FINDLAY, Ohio – Divers pulled the body of a 17-year-old runner from a swollen lake a day after he was caught in a current while trying to cross a flooded trail in Oklahoma City.
The death toll across the Upper Midwest and from the remnants of Tropical Storm Erin that swept Texas, Oklahoma and Missouri over the past week also rose to at least 26.
• PHOTO ESSAY: Massive Flooding Swamps Ohio
Water from the worst flood in nearly a century in Findlay, Ohio began receding as it did elsewhere in the Midwest, allowing some of the more than 1,000 homeowners who had been displaced to get a look at their soaked possessions. In one Ohio county alone, the tally of damaged homes was more than 700.
In the northwest city of 40,000 with a mix of factories and small businesses, hundreds of residents were making their way home a day after firefighters and volunteers in boats and canoes navigated waist-deep water to rescue people and pets.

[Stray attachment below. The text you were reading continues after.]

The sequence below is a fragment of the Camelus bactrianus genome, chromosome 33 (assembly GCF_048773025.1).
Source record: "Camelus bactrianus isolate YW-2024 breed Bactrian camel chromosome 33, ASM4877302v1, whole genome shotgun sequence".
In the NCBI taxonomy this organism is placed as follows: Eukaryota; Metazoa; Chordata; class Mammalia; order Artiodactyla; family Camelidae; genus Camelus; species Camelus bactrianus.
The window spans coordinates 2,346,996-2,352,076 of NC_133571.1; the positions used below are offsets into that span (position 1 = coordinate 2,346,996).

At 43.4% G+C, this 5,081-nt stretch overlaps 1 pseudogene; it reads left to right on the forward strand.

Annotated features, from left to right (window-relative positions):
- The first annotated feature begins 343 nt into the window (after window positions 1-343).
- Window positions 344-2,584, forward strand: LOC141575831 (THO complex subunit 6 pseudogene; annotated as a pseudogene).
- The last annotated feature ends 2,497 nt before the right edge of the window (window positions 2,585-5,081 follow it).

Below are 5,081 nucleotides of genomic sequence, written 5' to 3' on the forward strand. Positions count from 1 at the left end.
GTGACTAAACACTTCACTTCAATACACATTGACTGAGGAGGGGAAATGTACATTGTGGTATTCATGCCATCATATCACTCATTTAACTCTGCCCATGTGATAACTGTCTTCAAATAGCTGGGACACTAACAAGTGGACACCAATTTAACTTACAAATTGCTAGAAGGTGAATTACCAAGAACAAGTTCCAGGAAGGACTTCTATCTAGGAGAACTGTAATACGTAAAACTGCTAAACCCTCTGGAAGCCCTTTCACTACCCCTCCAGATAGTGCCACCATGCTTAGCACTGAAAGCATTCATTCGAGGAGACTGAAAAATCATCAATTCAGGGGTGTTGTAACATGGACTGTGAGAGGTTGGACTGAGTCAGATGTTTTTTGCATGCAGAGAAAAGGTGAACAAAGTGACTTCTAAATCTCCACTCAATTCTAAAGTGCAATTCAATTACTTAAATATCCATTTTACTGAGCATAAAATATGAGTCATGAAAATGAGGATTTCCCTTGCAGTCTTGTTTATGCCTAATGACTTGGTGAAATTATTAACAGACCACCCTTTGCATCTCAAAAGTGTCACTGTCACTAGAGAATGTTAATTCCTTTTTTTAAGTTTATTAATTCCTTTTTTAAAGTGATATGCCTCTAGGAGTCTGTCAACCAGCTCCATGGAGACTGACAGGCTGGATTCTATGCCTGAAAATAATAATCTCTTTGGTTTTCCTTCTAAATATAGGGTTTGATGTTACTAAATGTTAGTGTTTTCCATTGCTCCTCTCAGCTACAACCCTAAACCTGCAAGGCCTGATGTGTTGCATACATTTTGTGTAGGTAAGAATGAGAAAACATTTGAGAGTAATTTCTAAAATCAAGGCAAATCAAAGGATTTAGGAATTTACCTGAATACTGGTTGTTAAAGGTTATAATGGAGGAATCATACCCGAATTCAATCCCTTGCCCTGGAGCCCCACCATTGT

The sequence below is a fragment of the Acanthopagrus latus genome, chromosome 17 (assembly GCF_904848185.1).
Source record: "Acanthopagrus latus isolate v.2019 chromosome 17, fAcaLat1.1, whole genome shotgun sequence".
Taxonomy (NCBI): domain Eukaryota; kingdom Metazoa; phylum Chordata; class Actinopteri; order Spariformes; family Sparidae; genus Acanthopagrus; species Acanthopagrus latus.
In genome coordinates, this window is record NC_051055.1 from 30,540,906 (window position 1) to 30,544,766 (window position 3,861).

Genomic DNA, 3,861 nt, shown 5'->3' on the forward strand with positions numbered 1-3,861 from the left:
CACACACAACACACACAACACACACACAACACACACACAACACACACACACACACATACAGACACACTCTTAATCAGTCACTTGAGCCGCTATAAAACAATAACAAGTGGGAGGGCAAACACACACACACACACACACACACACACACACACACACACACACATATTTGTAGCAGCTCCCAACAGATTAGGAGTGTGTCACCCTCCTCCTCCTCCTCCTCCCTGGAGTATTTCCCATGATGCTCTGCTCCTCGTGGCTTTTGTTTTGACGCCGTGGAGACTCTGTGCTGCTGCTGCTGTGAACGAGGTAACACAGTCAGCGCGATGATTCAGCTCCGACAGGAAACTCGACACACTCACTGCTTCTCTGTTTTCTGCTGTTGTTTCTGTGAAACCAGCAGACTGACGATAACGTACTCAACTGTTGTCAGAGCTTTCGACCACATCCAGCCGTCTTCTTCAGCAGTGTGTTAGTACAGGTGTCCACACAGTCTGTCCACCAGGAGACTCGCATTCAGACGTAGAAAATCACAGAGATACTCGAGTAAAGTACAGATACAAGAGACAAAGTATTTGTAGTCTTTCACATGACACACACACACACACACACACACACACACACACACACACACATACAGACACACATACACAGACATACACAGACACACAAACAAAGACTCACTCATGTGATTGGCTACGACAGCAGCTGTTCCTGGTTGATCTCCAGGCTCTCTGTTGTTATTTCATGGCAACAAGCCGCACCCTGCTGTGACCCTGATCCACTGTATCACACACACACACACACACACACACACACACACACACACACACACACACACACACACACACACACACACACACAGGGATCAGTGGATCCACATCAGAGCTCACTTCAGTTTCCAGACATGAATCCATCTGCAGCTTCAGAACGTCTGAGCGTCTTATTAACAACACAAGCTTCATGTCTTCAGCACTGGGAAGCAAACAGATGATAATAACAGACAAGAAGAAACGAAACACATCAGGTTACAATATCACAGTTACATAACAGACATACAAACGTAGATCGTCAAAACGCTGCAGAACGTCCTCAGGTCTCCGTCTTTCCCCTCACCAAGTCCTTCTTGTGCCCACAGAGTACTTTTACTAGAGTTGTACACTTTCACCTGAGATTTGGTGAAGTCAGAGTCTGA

Generators hummed as residents pumped out water; it was too soon to start cleaning up the debris.
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Gov. Ted Strickland had declared nine Ohio counties to be in a state of emergency, making flood victims there eligible for a maximum of $1,500 per family.
The weather was not through with the region, however, as funnel clouds were spotted in the suburbs west of Chicago and storms lashed Iowa and Minnesota.
At Chicago's O'Hare International Airport, about 500 flights were canceled Thursday evening and others delayed for more than 2 1/2 hours, said Chicago Aviation Commissioner Nuria Fernandez. Delays at Midway Airport averaged 1 1/2 to 2 hours.
Storms rattled and soaked northern and west-central Illinois, splitting trees and damaging buildings and adding to the rising water in several rivers, which crews rushed to sandbag. A roof collapsed at the dock area of an industrial building in the suburbs, injuring 40 people but none seriously, police said.
In southwestern Wisconsin, the National Guard pumped water to relieve pressure on at least one dam, said Mike Goetzman, a spokesman for Wisconsin Emergency Management. The earthen dam suffered erosion earlier this week when water from weekend thunderstorms overflowed it.
Firefighters in Wheatland, Wisconsin, had a hard time putting out a house fire because the building was surrounded by flood water, authorities said. They had to take small boats out with pumps and draft from the surrounding water. No one was injured and the cause had yet to be determined.
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